Shooting Star

Taking aim at Remy Ma

Remy Ma—the new Remy, the one who's ditched the two-tone hairdo that was her trademark so that she presents a more intelligent, grown-up image to the world—leaves a restaurant, and it's immediately apparent that her new look isn't working.

"That's Remy Ma!" a teenage girl says to her friend in disbelief.

The friend responds with a nudge: "Follow her!"

"Hell, no! She just shot her friend!" the first onlooker says, staying right where she is.

Well, perhaps just is unfair: It's been more than three months now since the 26-year-old Bronx rapper (born Reminisce Smith, variously known as Remy Smith, Remy Martin, Remy Ma, and now "the accused") was arrested for putting a bullet into the abdomen of her good friend, Makeda Barnes-Joseph, after a July night at the Pizza Bar, a hot spot in the meatpacking district, that ended in an altercation over Remy's purse, or the $2,000 that went missing from it, or whatever was bugging Remy that night—it's not really clear. These days, after a not-guilty plea, $250,000 in bail, and a new dye job, Remy is on her best behavior, avoiding conversation about her legal troubles and the prospect of spending up to 25 years in prison for first-degree assault, criminal possession of a weapon, and tampering with a witness.

Barnes-Joseph herself—still recovering from three surgeries (the bullet passed through her, damaging her intestines and exiting from her buttocks)—isn't talking about the incident. But her attorney, Lauren Raysor, expresses some exasperation that press reports haven't put the shooting in the context of Remy's past behavior. "I'm not clear as to why no one realizes this didn't happen in a vacuum," Raysor says. There was an altercation between the rapper and video vixen Gloria Velez in 2004, and Raysor also alludes to reports of Remy pulling a gun on someone in the Bronx (something the Voice was unable to confirm). But Raysor claims that the music press has been too thrilled by the idea of a rapper backing up her tough lyrics with felonious behavior to take the case seriously. Prosecutors have already reduced the charges from attempted murder to assault, suggesting that they have doubts Remy intended to shoot the weapon. Remy's extended network of friends and backers, meanwhile, have questioned Makeda's role.

"Once my client testifies, the jury will be convinced that [Makeda] played no part in the shooting, that she didn't take anyone's money. Remy got into my client's car with a loaded firearm and felt [Makeda] took some money, and [Makeda] didn't. My client was shot," Raysor says.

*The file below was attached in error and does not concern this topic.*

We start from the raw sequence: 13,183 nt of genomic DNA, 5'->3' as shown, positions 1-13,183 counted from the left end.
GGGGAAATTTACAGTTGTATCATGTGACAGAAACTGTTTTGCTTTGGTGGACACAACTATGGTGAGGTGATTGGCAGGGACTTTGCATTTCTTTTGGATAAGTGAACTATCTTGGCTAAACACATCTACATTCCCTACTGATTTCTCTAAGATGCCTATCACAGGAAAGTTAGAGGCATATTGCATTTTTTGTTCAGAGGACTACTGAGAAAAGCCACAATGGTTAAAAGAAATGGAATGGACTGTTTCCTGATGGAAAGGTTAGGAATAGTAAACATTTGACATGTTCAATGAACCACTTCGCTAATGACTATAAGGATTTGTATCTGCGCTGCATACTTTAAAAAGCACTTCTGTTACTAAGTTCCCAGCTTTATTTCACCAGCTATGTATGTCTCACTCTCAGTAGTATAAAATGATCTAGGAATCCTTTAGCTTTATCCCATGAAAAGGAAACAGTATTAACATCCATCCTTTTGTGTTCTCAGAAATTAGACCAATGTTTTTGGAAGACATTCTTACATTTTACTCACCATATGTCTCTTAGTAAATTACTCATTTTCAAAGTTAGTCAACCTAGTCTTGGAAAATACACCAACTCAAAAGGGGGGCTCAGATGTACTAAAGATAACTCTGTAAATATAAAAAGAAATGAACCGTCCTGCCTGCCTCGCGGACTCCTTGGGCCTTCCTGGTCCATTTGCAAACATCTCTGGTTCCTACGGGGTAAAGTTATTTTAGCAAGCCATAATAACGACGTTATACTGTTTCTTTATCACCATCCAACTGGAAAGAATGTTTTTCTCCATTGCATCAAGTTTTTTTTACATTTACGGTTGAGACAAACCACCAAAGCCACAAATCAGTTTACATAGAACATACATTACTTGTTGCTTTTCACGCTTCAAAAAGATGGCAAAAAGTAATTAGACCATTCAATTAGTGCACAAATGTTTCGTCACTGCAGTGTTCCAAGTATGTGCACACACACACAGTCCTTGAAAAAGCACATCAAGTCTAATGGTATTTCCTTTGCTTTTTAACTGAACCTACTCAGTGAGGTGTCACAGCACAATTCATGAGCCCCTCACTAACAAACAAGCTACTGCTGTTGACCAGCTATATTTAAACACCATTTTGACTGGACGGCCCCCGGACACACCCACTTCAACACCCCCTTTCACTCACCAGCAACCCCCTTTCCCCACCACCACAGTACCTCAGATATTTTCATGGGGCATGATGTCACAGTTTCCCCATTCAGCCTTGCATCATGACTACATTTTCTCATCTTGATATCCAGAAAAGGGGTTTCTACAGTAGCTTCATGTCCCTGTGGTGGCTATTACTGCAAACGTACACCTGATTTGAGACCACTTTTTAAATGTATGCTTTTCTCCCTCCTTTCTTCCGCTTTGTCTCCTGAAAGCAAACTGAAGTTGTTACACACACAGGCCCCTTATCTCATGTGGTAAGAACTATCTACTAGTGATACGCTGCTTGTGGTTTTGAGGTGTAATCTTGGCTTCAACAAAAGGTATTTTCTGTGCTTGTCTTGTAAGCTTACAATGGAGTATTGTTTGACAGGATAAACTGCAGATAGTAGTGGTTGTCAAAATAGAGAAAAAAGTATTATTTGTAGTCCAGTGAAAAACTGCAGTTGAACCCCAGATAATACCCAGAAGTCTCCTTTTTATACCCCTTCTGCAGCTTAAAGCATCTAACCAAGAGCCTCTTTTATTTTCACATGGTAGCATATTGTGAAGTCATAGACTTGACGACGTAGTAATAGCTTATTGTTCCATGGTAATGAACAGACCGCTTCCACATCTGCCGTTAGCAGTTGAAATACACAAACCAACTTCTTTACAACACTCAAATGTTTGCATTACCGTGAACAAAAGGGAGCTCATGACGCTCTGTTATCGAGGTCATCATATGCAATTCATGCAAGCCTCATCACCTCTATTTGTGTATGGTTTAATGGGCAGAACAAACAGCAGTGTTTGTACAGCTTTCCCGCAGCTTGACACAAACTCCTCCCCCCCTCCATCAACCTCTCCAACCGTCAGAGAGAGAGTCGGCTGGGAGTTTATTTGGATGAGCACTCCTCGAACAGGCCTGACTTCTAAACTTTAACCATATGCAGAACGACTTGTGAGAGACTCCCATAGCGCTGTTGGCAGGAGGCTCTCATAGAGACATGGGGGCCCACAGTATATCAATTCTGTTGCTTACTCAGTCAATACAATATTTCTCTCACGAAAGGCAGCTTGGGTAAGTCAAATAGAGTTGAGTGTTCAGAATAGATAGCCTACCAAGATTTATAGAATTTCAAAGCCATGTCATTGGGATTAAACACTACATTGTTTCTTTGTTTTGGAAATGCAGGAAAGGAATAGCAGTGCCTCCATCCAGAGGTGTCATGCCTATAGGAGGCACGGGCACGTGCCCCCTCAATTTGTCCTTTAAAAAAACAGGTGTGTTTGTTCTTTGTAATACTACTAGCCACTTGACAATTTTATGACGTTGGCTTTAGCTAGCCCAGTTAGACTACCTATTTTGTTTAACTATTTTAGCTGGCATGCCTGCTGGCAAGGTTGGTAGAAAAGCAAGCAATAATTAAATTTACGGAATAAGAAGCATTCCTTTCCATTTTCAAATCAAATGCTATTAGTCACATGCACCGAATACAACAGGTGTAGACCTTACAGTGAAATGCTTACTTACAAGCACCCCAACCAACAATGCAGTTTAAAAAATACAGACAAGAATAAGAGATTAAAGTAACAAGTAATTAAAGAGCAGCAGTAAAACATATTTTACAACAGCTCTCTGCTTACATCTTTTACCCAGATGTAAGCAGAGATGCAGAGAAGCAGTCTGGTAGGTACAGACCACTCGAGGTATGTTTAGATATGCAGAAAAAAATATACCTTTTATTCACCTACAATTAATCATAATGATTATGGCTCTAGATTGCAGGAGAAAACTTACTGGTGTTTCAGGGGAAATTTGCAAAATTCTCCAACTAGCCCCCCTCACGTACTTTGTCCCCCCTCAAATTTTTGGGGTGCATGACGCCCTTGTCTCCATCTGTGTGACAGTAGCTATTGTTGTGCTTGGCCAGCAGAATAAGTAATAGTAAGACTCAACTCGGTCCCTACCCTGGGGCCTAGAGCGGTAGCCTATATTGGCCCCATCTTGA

Remy, meanwhile, is watching what she says about the shooting, perhaps not only because there's a reporter hovering, but also because of the videographer that is an ever-present part of her life, taping for a possible reality-TV show that has yet to find a buyer.

If she's staying mum about the July incident, Remy isn't holding back on other subjects. In a wide-ranging discussion, for example, she happened to be asked if she had an opinion about who the next woman selected with the usual slate of nearly all-male VH-1 Hip Hop Honors winners should be.

"I don't give a fuck," she replied. "The politically correct answer would be, 'Of course we need more women; we need to stick together.' I don't care. Everyone is my competition, not just the women. . . . I don't care who's the next dude they're going to honor, let alone the next chick. When are they going to honor me? Everyone dwells on having something for the ladies. Fuck outta here! They always want their own shit, but then they want to be treated equally. Which is it? I don't need something for the ladies. Get with the program. Do what the niggas are doing."

After years of doing what the niggas have been doing—first as a protégée of Big Pun, then, after his death in 2000, gaining notoriety as the lone female member of Fat Joe's Terror Squad—Remy has always held her own in a field with very few successful women. Before the July incident, however, Remy's career was stalling. It had taken her six years to get out a solo album, There's Something About Remy, after Big Pun's death. And acrimonious accusations about how that album was promoted led to a split with Fat Joe and Universal records.

So Remy's looking for a new deal, and it may be too early to judge whether facing 25 years in prison was the smartest way to attract a new contract. On the other hand, she didn't need to pull a trigger to prove her credentials. For years, she's been a fiery performer who can leave a room of hardened hip-hop heads breaking into a sweat. "She's attractive and she can rhyme," says Chuck Creekmur of AllHip Hop.com with measured restraint. "She's so headstrong—really a strong-willed woman. A lot of guys can respect that, as opposed to the more docile women that are presented in the culture."

Remy's voice is hard, raspy, commanding, not melodic. When she belittled a man by singing, " You know I look way too good to be stuck with you," on her album track "Conceited," there was no doubt, listening to her voice, that it was simple fact. (And it didn't hurt that she did look good, and that she has always carried herself in a way that was as much a woman in control as sex symbol.)

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